The thyroid gland is controlled by the other organs called the hypothalmus and the pituitary gland, together this system is called the hypothalamus-pituitary-thyroid (HPT) axis. Endocrine disrupting chemicals can affect the thyroid gland by either affecting the gland directly, or any of other point of the HPT axis which can lead to hypothyroidism or hyperthyroidism.
How do scientists understand the effect of EDCs on the thyroid axis?
This question builds on the importance of my work. Current toxicity testing involves using expensive cell based, silica based, or animal based models (mice A.K.A lab rats) in conducting experiments that inform us on the effect of EDCs. Given that utilization of these current testing modalities are not feasible globally, it is important to develop alternative testing technology that can be implemented in low/limited resource settings, but also have and even exceed the accuracy of current testing technology. This is where computational/dynamic modeling takes precedence and this is the tool I use for my work.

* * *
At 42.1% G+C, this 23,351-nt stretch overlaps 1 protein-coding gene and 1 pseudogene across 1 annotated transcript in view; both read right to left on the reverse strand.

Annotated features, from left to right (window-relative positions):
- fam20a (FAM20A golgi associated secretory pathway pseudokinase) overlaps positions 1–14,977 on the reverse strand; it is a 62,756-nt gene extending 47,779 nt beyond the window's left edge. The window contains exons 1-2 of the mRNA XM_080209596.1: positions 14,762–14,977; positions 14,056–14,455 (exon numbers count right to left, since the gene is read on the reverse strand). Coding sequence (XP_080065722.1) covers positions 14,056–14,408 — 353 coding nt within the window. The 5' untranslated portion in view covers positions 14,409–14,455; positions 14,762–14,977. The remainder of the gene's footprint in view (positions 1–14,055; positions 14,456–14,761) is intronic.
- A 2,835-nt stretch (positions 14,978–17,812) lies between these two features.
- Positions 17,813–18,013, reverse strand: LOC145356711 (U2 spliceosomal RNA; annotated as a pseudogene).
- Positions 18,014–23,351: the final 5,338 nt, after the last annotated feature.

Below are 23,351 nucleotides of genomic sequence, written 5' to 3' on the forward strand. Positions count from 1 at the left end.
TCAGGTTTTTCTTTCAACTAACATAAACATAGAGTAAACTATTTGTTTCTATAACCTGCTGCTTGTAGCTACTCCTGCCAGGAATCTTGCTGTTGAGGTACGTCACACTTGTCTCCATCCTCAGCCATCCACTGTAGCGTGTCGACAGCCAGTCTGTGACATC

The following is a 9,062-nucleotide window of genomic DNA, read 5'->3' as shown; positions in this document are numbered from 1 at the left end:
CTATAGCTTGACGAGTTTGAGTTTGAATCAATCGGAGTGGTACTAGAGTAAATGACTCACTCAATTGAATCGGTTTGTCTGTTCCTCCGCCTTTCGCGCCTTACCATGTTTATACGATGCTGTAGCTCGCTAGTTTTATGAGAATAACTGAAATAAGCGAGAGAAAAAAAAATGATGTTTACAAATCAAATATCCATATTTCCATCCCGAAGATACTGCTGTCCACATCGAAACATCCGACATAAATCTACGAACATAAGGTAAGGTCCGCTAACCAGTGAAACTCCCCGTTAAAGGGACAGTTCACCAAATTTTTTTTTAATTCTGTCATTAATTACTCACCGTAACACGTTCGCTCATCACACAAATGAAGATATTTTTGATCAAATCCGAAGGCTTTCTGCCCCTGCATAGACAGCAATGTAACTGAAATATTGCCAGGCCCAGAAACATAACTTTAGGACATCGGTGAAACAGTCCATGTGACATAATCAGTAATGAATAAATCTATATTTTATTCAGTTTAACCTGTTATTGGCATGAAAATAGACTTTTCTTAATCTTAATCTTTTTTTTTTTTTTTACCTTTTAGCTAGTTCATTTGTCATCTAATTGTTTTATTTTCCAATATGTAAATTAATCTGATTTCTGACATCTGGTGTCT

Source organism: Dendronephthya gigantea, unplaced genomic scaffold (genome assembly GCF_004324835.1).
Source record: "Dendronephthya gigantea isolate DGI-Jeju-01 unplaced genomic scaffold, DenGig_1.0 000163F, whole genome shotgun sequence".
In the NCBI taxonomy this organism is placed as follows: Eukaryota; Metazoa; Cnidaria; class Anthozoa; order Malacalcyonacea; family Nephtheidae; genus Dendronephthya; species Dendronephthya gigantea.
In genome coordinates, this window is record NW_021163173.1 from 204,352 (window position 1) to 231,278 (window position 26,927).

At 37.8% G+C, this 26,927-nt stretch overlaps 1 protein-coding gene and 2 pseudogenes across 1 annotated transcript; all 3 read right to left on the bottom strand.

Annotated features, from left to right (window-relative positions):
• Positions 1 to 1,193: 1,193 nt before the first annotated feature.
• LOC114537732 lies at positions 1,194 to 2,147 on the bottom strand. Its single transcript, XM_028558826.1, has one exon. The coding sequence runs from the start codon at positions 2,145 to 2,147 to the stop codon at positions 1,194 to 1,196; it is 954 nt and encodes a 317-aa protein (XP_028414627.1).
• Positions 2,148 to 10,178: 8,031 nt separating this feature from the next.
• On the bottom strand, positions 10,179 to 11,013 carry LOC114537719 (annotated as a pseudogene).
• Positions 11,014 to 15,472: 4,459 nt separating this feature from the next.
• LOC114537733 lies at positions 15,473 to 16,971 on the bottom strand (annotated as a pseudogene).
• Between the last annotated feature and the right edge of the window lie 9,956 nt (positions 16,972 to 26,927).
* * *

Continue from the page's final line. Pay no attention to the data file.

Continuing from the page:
What is computational/dynamic modeling? Why is it important in evaluating the effect of EDCs on the HPT axis?
Computational/dynamic modeling involves designing a human system on a computer, and using this model to test the effect of EDCs on the system.
It is important in evaluating the effect of EDCs on the HPT axis because with it multiple chemicals can be tested at the same time. This gives a clear picture on the effect of multiple exposures on health which is usually the case in the real world. Current chemical toxicity testing deals with the effect of one chemical on health at a time which makes this a strong limitation of utilizing this testing technology.